Ecology: Chapter 1 (NEW)
The Nature of Ecology and the Scientific Method

Study of the Relationship Between Organisms and Their Environment

  • Ecology was thrust into the limelight in the late 1960s and early 1970s.
  • April 22, 1970
  • Ecology is a very integrative science
  • Ecology is the scientific study of the relationships between organisms and their environment.
  • Functional definition of ecology:
  • Haeckel related ecology to the new and revolutionary ideas put forth in Charles Darwin's The Origin of the Species (1859)
  • Darwin's theory of natural selection is a cornerstone of the science of ecology
  • Natural selection

 

 

Ecology is an Empirical and Experimental Science

  • Early on, ecology was largely observational and descriptive
  • In North America
  • In Europe
  • Early steps at empiricism in North American ecology began with F.E. Clements (1874-1945)
  • Empiricism is .............................
  • Clements studied development of vegetation in the Midwestern grasslands
  • Clements devised the quadrant method which is still used today
  • The establishment of permanent plots allowed the study of
    • the development of vegetation or succession on denuded plots
    • the changes in plants in response to environmental changes
    • the changes in plant communities across a gradient
  • By the 1960s mathematical models were being developed and that helped bring to ecology a strong emphasis on
  • The specific goal of ecology is to understand the patterns and processes related to life on earth
    • how the variety of plants and animals have adapted to the various environments and how they interact among themselves and with the abiotic environment

 

 

Hypotheses

  • Inductive method: the scientist gathers empirical data and from it arrives at a generalization
  • Deductive method: a scientist develops a general idea about a phenomena, performs experiments and from them makes specific predictions that can be tested again

 

  • The inductive approach is the formation of general principles from specific observations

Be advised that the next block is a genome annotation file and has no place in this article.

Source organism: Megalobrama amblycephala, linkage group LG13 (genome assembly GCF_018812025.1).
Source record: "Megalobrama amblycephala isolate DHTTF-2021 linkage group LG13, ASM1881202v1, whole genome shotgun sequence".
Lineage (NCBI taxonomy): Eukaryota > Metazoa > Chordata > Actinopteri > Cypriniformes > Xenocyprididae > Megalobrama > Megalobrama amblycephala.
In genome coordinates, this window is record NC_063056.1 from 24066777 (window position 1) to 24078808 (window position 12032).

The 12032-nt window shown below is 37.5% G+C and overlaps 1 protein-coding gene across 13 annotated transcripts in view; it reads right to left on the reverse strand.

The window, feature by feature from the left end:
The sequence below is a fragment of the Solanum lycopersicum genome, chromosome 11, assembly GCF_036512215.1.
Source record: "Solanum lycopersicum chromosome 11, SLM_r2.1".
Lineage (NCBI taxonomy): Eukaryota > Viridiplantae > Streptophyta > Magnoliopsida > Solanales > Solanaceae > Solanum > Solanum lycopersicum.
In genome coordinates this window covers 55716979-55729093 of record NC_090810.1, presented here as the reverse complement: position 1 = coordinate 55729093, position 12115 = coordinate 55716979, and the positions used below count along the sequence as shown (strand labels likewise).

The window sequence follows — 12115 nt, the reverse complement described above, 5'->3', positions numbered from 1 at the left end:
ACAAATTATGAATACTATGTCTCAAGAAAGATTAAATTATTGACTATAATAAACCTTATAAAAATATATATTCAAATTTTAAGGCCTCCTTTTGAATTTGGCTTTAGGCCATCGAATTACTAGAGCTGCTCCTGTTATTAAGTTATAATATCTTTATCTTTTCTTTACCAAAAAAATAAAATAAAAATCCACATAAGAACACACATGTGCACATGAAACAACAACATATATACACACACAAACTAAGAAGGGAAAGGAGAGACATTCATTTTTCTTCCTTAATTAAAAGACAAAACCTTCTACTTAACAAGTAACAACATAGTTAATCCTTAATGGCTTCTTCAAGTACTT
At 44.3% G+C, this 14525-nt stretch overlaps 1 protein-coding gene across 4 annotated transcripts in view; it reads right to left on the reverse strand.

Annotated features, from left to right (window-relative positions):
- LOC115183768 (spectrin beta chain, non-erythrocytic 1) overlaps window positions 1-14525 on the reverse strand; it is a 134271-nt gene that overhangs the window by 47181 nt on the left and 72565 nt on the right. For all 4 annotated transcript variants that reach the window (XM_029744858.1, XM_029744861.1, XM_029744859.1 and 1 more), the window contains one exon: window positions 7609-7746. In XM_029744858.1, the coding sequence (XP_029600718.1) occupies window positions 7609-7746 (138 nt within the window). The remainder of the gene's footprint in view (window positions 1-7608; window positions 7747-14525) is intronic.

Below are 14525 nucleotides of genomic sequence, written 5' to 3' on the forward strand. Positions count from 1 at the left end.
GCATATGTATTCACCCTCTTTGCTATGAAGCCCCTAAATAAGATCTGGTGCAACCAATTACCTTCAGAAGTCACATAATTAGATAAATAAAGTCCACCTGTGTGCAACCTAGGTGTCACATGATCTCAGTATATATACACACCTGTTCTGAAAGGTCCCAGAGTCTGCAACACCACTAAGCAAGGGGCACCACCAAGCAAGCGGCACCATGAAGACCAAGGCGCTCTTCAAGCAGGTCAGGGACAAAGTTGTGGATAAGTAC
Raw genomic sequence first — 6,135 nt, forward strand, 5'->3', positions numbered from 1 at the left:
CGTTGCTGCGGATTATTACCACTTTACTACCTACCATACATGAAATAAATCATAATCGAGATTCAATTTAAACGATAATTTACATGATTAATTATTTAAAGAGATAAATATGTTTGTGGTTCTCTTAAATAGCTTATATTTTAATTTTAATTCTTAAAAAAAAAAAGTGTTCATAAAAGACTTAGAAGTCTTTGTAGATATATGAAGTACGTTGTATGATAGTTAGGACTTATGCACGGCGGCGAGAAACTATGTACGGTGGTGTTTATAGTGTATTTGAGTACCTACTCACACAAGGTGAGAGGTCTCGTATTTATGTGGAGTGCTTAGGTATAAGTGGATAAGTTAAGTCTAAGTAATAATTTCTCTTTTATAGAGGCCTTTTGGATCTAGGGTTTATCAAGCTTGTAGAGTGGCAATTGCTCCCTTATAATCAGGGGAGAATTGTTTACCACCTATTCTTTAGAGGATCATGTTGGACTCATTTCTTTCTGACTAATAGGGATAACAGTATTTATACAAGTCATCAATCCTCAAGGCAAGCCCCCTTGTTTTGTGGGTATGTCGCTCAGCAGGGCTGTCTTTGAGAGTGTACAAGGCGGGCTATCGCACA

• The deductive approach is the prediction of specific events from general principles

 

 

Experimental Approach

  • Ecologists employ direct observation and comparison in "natural experiments".
  • Example: Dead Trees/Woodpeckers
    • The observed patterns only suggest a correlation (co-related)
    • They do not address the question of cause and effect
    • This rigorous establishment of causation is what separates science from unwarranted assumptions about reasons for observed phenomena.

 

 

  • The experimental approach, unlike the collection of observations from unmanipulated systems, directly determines the response of one variable -- the dependent variable -- to variation in some other variable(s)-- independent variables.

 

  • One source of variation very difficult to control is the inherent genetic variation among individual organisms in a population.
  • replication
  • replicates

 

  • Because the purpose of the experiment is to examine the response of the individuals or experimental units to the treatment (variation in the independent variable) , a group of individuals must be used as a control.
  • In the case of the experiment to examine the response of plants to elevated CO2, the investigator would grow the control individuals under current normal (ambient) concentration of CO2, thereby providing an estimate of (expected) growth for individuals in the population under baseline conditions.

 

Field Experiments

  • Lab experiments......
  • Field experiments involve the manipulation of one or more independent variables in a natural system
  • This comparison will form the basis for testing the hypothesis regarding the influence of the independent variable on the dependent variable.

 

 

Hypothesis Testing

  • Assume the investigator has developed a hypothesis that elevated levels of CO2 result in increased plant growth.
  • Plant growth response to elevated CO2 is the dependent variable and the concentration of CO2 is the independent variable.
  • The investigator wants to know the effect of varying the independent variable.
  • The next step is to collect the data necessary to test the hypothesis and reach a conclusion.
  • The experimental data would consist of growth measures (e.g. biomass gain over a period of time) for plants grown under ambient (the control samples) and elevated levels of CO2 (treatment samples)

 

  • We test the hypothesis statistically by creating a
    • null hypothesis (H0) and an
    • alternative hypothesis (H1)
  • In the present experiment the null hypothesis would state that the elevated levels of CO2 have no effect on growth, because generally in an experiment it is easier to disprove a null hypothesis than to prove a hypothesis.

 

 

Models & Predictions

  • After hypothesis testing, we can formulate a relationship between a dependent and independent variable (for example, plant growth and the level of CO2) to develop a model of how this two-variable system functions.

 

  • We can view hypotheses as models
  • Models can be statistical or nonstatistical.